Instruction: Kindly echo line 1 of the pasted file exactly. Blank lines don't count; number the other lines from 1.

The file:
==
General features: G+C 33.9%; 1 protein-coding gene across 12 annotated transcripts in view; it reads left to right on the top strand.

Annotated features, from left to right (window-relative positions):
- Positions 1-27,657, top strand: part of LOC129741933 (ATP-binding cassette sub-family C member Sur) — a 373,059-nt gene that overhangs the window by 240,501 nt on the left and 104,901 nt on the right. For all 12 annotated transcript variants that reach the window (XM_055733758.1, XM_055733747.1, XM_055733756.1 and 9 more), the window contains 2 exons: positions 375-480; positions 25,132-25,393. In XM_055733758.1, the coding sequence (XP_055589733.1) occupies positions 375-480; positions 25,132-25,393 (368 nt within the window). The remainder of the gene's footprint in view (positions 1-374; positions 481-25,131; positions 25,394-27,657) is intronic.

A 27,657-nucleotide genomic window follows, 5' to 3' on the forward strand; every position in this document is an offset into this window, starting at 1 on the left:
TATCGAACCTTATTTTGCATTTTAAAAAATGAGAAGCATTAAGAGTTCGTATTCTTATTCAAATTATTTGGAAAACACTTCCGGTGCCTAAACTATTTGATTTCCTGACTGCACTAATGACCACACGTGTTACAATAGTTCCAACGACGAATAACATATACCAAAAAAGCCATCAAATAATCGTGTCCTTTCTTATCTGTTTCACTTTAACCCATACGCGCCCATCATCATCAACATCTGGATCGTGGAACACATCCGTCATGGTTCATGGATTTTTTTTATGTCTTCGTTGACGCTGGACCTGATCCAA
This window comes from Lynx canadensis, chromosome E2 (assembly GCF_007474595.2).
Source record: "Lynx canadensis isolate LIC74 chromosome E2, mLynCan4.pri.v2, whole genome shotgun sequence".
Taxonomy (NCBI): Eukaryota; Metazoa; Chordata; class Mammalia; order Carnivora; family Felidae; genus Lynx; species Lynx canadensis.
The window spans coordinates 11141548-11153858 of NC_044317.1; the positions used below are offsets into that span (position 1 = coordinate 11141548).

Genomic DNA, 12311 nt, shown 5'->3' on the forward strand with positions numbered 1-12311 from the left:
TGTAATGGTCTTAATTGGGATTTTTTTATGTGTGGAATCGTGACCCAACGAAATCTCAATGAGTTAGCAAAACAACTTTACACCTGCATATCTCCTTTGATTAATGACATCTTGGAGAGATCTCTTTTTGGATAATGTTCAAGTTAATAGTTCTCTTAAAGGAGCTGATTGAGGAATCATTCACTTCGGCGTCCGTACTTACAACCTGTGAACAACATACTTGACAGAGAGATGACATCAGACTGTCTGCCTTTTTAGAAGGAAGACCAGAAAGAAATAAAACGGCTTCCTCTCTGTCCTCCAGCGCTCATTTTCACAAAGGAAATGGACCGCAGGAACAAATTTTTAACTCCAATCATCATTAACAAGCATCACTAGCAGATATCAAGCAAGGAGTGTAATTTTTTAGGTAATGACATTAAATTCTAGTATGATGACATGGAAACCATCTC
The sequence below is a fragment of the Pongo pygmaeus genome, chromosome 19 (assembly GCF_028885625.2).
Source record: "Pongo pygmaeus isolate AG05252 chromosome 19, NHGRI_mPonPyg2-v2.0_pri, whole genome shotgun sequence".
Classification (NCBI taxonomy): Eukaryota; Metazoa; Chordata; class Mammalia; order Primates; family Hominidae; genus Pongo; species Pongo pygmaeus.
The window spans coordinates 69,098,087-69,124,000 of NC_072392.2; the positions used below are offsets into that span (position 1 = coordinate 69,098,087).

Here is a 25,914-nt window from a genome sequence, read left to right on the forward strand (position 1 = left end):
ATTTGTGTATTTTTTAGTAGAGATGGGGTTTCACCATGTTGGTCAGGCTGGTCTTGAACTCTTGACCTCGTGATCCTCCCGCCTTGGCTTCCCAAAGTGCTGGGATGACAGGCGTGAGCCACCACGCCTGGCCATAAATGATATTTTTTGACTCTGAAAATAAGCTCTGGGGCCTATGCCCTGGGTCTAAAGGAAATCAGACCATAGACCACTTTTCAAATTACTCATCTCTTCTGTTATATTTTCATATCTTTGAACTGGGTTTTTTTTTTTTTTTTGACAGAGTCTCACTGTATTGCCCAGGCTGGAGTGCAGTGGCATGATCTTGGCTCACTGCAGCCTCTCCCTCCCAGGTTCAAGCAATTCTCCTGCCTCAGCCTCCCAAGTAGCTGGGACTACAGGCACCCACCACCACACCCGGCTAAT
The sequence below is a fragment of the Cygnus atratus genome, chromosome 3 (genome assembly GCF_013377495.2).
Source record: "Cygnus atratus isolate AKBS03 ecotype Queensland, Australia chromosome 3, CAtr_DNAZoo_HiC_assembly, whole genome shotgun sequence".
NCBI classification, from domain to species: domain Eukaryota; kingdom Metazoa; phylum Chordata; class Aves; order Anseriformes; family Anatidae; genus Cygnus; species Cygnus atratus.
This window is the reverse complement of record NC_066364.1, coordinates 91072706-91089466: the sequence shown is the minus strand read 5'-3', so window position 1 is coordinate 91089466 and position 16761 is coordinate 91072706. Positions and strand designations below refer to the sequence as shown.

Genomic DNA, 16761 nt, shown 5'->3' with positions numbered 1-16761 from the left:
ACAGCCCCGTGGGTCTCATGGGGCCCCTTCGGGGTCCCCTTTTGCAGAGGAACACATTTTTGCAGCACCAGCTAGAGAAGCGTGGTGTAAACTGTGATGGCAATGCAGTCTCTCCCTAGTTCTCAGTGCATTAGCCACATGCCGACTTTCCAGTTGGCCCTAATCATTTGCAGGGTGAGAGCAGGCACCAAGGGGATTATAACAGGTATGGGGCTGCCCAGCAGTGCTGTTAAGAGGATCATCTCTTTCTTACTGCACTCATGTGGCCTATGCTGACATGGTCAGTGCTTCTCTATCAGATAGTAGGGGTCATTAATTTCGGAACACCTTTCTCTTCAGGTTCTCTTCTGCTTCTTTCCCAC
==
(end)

General features: G+C 33.9%; 1 protein-coding gene across 12 annotated transcripts in view; it reads left to right on the top strand.